But the 'belly up' part worries me a bit. No company enjoys eternal life.. Indeed, maybe not a horrible idea to spin Steam off and make it a non-profit.
Anyway, I love Episodic games. Episode 1 was a bite-size, easily digestable game. I paid $19.95, then got extremely angry when I saw it on sale for 9.99 the next day, but, alas. For those of us who arent 15 and more, isn't it much easier to set aside a few hours to knock out a pithy, fun-packed episode than it is to drop a whole extended weekend on a full game? There's room for both types, but I'd rather market forces fix the pricing rather than kill the entire concept. I think BitTech actually said most of what I just said in their review of Ep 1 themselves.
Oh, and good column! I was already vaguely aware of it after paying the 19.95, but it's something I tried not to really think about.
Excellent column. I liked the comparisons to shareware. =) Haven't bought any episodic titles yet, personally, but that's because neither SiN nor Half-Life interest me, and I haven't been able to convince myself to buy Sam & Max yet, although I hear it's great.
I dunno whether episodic gaming is better for developers — I suppose it might be since they have to work on smaller, less ambitious projects — but from the consumer's point of view, it's a total rip-off. There, I'm just restating what the article said, aren't I?
episodic content will only work if episodes can be released quickly an on time. I purchased HL2EP1 and am annoyed that EP2 isn't out already considering it's only a few extra levels!
recently I have taken to buying 99p pre owned games at gamestation, there very good value if you know what your looking for. I got spellforce order of dawn and america mcgee's alice for 99p (they had buy one get one free aswell!). far better value than anything from steam.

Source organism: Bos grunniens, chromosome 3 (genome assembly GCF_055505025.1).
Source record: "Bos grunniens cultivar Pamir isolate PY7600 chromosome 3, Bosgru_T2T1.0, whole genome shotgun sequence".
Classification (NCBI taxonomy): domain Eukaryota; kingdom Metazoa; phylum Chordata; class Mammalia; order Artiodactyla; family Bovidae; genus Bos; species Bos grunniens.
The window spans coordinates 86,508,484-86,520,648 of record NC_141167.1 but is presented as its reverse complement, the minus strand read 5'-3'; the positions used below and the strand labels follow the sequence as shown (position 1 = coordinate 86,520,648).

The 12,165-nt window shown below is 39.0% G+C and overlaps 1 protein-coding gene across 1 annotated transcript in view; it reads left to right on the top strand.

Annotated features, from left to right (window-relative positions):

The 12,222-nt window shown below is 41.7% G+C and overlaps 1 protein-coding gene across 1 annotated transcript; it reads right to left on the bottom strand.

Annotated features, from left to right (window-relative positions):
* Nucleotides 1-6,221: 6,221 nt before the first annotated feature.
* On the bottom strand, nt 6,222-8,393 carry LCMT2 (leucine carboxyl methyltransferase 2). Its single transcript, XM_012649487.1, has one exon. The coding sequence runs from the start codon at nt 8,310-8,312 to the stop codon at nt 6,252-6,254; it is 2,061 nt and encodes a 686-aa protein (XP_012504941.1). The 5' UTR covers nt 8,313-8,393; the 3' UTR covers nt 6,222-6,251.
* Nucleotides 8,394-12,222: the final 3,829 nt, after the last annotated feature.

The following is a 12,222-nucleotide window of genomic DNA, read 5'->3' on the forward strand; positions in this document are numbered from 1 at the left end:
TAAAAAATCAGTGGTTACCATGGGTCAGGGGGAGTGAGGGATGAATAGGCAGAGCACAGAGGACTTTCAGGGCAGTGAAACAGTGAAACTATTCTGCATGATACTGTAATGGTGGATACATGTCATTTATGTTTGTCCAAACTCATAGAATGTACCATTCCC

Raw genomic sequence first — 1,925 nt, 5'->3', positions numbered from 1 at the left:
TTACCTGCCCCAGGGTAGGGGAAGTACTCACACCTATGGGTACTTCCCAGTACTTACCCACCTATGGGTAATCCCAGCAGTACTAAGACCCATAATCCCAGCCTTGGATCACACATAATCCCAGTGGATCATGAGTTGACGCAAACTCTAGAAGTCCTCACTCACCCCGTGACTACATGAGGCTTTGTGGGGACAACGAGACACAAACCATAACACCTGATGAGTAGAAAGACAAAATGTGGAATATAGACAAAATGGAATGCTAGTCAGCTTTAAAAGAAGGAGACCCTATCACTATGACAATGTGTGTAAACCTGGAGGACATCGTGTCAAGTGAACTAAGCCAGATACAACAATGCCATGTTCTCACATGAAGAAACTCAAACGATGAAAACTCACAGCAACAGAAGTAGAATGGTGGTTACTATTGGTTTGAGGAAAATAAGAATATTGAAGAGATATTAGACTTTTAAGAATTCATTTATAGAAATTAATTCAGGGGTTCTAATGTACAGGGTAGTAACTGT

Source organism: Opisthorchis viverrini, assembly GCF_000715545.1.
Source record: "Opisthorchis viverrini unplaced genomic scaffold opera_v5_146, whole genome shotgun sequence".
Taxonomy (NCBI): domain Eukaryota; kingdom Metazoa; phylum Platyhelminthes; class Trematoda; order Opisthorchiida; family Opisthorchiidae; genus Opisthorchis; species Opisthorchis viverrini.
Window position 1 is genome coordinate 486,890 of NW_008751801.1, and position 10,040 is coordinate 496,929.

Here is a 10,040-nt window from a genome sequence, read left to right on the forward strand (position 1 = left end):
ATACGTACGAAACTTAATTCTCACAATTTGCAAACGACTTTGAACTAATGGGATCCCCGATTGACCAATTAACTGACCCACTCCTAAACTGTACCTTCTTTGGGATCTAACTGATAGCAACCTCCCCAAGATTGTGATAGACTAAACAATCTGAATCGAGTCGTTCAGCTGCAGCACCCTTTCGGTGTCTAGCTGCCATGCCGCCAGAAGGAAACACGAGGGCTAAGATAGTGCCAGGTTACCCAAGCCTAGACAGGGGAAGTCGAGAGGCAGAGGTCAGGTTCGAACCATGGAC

They talk about how doing it in episodes will speed up release dates, well they have been quicker there are still plenty of delays. I would rather wait a little longer and have my nice long game. Its not as much fun when you play the game and realise you didnt loose track of time and stay up playing untill its time to go to work.
This is just a matter of scale, you see. One Valve year equates to three Earth years. If the game takes .33 Valve years to produce, then yes, it is faster than historically possible.
Gametap are providing the backbone for Sam & Max, along with Myst Online: Uru Live (Which is in Open(ish) beta at the moment).
And, with MO:UL, they are promising 1 new age per month. AND MO:UL is included within the standard Gametap subscription. ANDMO:UL will be available outside GT regions as fast as they can set them up!
So, when you join you get the whole of Uru: Ages Beyond Myst to play, as well as Ae'gura and Bevin, and you can invite people to come into your personal ages to play multi-player (Which helps with some of the puzzles, let me tell you!).
But, Uru Live is not new. It was originally part of Ages Beyond Myst, but UBISoft dropped the ball majorly (Pulled the plug after no advertisement or revenue spent), and Cyan has been doing it's best to keep the community alive (Until URU, which was a cut-down version of the original Uru Live server that stand alone groups could run for their own "Shard"). Now it's got a home with AOL/Time Warner/Gametap (Yes, GameTap is owned by AOL), and so far things are going really well.
Fantastic article - reminded me why I read bitTech. Hit the nail straight on the head.
One thing I'd like to add: what takes time when creating a game? Building the engine or building the artwork? When they released SIN they HAD to have the engine finalized, they HAD to have most of the textures ready.
That leaves what? Some level design, some scripting, maybe a few new textures for the new weapons. Not exactly expensive to produce compared to the rest. And that was the idea all along: release the game on the cheap, but overcharge for the following 'episodes'.
The beginning of that article doesn't seem right to me. It makes perfect economic sense for a company to want to charge its customers over time, rather than spend a year and a half making a product and hope that the payout comes at the end. And the comparison to the way a bank works is based purely on the way you look at it, and isn't a very good comparison any way. A bank and game company are both businesses offering products/services to customers. But you get a loan from a bank if you need money now that you know you'll be able to pay off eventually. You get the money you want now, but you pay for it later at a greater cost over time through interest. Like it was said, present money is worth more than future money. Today when buying from a game company, there are the two routes we've become familiar with: episodic and full-package. We can start playing the game now through episodic content and pay a greater cost over time, like loaning from a bank. Or you can wait for a full-package and pay a lower cost after waiting the entire production period. That doesn't seem at all backwards.